I’m walking for Laura and everyone bereaved by suicide
This October hundreds of people are taking to the streets to smash the silence around loss in the UK. 125 people take their own lives every single week, and we’re uniting against suicide to send a message that that’s not ok.
Ewan is walking from Eastbourne to Brighton in memory of Ben, his best friend Laura’s brother. While Ewan didn’t know Ben closely, he felt the impact of the suicide on Laura and her family.
“Laura is my best friend, so I felt the impact of grief from another perspective. That’s why the walk’s tagline - dealing with grief differently and defiantly - really resonated with me.”
It’s estimated that 135 people are directly affected by a single suicide - that’s family, friends and colleagues. After experiencing the loss of Ben, Ewan became more aware of the taboo that still surrounds grief, death and especially suicide.
“I’ve seen the effects of suicide and wanted to do something. The ideas that society has around death are quite warped. And with suicide, we kind of shrink away from the conversation.”
“Laura's ability to acknowledge her emotions and the ever changing cycle of grief, whilst continuing to work and function in her own life, was pretty astounding. I hope I was able to offer some comfort, and we talked openly about everything to do with Ben, but I think maintaining some sense of normality and talking about other, seemingly trivial, things, was helpful.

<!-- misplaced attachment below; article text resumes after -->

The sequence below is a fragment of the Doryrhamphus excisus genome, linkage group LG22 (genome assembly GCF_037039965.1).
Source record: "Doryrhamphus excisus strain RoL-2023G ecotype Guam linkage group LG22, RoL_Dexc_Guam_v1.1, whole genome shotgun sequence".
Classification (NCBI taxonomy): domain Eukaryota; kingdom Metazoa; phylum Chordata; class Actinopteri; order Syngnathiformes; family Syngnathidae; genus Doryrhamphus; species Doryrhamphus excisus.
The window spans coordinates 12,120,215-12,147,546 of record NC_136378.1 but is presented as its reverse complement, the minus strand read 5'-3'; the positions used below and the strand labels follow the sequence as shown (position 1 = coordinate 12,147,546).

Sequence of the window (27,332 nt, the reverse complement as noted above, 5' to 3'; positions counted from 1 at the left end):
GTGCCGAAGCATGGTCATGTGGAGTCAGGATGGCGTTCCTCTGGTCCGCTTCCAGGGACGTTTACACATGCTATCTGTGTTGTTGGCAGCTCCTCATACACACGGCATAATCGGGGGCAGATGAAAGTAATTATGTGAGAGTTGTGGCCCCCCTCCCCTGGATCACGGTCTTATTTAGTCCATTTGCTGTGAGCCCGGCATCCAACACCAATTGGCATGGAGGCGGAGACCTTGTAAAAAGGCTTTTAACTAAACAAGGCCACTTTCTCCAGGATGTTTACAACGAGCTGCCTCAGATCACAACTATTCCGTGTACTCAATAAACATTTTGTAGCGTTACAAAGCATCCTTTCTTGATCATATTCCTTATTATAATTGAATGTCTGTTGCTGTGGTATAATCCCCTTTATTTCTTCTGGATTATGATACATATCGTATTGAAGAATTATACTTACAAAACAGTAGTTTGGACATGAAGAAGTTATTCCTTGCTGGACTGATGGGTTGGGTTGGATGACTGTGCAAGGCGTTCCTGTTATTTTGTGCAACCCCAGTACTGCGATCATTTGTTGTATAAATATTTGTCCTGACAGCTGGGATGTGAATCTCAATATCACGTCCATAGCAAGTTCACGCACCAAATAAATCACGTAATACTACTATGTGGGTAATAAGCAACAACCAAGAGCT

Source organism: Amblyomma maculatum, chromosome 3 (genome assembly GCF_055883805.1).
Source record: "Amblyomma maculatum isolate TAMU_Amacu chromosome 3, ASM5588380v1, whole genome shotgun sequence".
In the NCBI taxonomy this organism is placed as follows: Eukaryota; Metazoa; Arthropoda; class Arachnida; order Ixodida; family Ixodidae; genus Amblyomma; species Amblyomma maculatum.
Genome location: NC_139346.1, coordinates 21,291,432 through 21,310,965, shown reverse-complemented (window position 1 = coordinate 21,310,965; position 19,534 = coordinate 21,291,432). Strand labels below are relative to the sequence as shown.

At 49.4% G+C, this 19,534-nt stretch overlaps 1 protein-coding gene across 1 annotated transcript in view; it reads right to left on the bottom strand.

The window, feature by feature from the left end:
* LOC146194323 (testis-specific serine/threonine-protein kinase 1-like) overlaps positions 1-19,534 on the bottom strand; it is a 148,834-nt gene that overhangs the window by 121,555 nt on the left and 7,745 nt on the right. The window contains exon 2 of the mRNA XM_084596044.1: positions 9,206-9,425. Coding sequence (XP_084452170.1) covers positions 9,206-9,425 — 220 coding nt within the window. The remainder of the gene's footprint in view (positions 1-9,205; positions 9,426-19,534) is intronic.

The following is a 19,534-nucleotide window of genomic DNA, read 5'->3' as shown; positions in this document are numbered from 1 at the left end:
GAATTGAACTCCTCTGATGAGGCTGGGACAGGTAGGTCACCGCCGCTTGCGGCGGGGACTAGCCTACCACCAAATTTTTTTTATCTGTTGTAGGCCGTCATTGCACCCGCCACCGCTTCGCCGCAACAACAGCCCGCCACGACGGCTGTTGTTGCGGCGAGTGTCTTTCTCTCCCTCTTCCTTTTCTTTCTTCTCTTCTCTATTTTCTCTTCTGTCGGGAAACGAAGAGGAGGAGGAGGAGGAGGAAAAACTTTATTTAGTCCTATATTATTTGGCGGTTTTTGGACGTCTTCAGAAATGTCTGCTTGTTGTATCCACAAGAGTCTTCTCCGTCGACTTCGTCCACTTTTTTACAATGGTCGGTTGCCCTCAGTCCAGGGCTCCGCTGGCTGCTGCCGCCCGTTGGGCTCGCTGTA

“Since I’ve signed up and posted about the walk, so many people have messaged me privately - which is great - but people don’t seem to like to talk about it, they say it quietly. It seems like when someone takes their own life, it’s swept away and I think that’s part of the problem.”
Ewan hopes that taking part in the walk at the same time as hundreds of others across the country will help raise awareness for CALM’s services, and, crucially, help create a more open dialogue around mental health and suicide.
“I absolutely think we need to be more open to help each other through such difficult times. Talking is paramount, not only to those who are affected by suicide, but to those that may be vulnerable to considering taking their own life. It’s really important to share information about CALM with as many people as possible.
“I think that people talking more about their mental health is really good. And hopefully, by the time Ben’s son is in his 20s, maybe there will be a greater understanding and willingness for people to communicate.”
Ewan’s tackling the walk alone as a personal challenge to himself, but will be met at the finish line of the walk by Laura and his partner Josh. And, while the training for a 26 miles can be a little grueling, he’s been pleasantly surprised by the benefits of taking a stroll.
"I’ve been following a training plan and doing four or five miles at the weekend and it has been great. Walking for that long gives you so much purpose and I think, like running, it should be prescribed - it’s so good for people’s mental health”
Forward, together, against suicide
We want as many people to take part in the Lost Hours Walk as possible. Wherever you are in the country, no matter your age, or ability, choose a distance and route that works for you, your friends, family and community so we can walk forward, together, against suicide.
Whatever your reason why, it’s time to unite against suicide. Sign up here.